Church-Planting Thoughts

I’ve been doing a lot of thinking, praying, watching, and learning the last few months.  We know God has called us to Romania to work for him, and this work will involve establishing churches.  What those churches will look like, who will go to them, how they will be established is all up for grabs.  As we explore what church means and how to go about being the church, I’ve done a lot of thinking.  None of this is set in stone or anywhere near complete, but the following are some of what I would like to see in what we do in Romania:

  • People will be allowed (even encouraged) to fail.
  • Members will love one another like family.
  • Leaders will be trained and tested and then sent out.
  • I will not make clones.
  • Small discipleship groups will be central.
  • Worship–aggressive, free, and passionate–will be encouraged.
  • Risk will not be a stumbling block and danger will not hold us back.
  • Disciples will be empowered to follow the Holy Spirit.
  • Members will minister without needing my permission.
  • There will be a place for confession, repentance, and restoration.
  • Joy and freedom will be present in individuals and the community.
  • Churches will meet in coffee shops, homes, restaurants, anywhere.
  • Lay leadership will be foundational.
  • We will expect prophecy, speaking in tongues, healing the sick, etc.

3 responses to “Church-Planting Thoughts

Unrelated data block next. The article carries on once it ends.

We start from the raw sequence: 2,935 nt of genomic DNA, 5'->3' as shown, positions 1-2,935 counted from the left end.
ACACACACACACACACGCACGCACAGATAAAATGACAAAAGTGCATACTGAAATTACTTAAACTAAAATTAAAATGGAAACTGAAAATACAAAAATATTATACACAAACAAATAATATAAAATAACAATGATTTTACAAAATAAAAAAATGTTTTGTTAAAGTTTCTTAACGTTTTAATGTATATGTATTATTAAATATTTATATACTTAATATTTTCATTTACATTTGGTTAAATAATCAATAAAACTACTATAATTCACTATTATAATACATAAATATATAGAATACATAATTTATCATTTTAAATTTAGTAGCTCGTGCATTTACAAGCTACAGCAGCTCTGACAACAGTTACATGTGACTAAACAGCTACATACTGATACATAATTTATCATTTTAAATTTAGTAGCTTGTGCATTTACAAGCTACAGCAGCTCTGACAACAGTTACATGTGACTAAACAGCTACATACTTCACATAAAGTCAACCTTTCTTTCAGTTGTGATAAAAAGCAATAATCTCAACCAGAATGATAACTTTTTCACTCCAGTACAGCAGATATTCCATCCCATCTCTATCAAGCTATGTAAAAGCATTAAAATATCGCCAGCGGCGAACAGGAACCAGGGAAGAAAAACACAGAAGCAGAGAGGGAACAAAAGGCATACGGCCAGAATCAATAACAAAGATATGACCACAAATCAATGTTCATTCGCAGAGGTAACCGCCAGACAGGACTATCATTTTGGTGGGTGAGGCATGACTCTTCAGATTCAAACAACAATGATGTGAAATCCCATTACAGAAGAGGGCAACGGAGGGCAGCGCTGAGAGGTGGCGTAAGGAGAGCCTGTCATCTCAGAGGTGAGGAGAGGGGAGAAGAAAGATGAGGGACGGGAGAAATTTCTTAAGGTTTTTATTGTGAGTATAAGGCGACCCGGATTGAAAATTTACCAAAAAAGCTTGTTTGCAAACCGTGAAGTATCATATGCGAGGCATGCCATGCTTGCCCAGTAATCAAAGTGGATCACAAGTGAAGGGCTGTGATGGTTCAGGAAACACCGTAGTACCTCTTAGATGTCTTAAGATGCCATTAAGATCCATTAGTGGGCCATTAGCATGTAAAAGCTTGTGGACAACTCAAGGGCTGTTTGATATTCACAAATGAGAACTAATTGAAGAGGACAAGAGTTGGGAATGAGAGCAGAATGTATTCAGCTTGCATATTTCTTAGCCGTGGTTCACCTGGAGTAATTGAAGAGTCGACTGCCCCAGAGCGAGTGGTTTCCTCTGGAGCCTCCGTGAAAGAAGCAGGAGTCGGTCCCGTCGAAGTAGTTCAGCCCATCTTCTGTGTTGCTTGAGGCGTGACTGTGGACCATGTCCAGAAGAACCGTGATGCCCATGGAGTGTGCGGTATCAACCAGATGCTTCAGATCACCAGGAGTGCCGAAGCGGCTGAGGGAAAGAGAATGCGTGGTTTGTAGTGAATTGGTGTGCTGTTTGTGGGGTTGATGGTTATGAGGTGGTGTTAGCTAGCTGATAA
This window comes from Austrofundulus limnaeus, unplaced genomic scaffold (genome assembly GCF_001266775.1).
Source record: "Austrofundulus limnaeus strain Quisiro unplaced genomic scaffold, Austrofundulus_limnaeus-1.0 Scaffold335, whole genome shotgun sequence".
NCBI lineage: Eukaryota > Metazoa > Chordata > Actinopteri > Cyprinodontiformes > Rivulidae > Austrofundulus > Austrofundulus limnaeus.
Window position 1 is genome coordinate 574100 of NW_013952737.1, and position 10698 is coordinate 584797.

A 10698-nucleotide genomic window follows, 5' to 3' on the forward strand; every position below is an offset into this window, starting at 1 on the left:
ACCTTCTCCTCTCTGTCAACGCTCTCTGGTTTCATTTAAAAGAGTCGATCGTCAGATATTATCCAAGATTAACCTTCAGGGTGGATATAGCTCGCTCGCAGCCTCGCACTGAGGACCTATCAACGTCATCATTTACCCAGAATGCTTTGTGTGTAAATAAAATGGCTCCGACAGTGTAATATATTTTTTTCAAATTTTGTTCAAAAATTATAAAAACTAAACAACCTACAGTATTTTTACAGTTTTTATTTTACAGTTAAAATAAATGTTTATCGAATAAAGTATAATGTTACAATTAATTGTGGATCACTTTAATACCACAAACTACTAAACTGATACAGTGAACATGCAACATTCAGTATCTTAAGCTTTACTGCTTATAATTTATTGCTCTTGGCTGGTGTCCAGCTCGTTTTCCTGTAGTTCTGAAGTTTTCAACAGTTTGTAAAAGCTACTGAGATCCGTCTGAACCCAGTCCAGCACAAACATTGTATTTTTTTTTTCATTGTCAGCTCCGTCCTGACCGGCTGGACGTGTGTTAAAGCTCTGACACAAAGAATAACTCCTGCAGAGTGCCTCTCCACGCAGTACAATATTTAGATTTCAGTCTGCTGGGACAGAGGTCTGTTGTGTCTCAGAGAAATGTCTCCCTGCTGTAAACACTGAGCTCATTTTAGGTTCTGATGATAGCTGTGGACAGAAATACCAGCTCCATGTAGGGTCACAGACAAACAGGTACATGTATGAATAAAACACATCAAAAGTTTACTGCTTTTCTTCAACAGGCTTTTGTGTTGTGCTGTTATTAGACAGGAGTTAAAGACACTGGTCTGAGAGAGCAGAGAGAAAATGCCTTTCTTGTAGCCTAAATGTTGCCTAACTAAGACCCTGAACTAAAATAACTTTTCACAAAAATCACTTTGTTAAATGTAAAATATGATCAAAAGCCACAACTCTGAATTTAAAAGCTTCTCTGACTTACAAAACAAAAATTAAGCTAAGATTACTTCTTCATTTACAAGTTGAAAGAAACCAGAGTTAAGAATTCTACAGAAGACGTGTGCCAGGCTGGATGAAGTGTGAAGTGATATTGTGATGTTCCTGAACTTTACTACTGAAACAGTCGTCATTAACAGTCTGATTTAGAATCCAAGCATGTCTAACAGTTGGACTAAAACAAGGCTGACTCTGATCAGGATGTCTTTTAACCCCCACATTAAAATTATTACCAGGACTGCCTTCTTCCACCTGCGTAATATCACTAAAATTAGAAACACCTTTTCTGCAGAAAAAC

1. I like that list (as he writes it down). Sue and I feel God is moving us out to Hillsboro (asking why?) and the impression of home church came to us. God has been making a huge call to discipleship lately, discipleship and mentoring. Awesome job you’re doing, Ben.

  2. I have personally always liked the idea of “home church,” and the more we get to know the culture here in Bucuresti, the more we think this style will work really well here. Historically, Romanians have been *very* religious in the bad way, keeping God to Sundays at a church building, and so they’ve been able to have Christianity ingrained in the culture for about 1700 years without it having affected things on a deep level. We’ve also noticed that almost everyone works far too much for far too little money, meaning every pastor we help to launch into ministry will need to be employed in the secular world *while* ministering. Home church seems like a good answer to both of those issues. (Plus, I’ve always loved home church.)

  3. Pingback: Holiness and Liberty | Footsteps In The Deep

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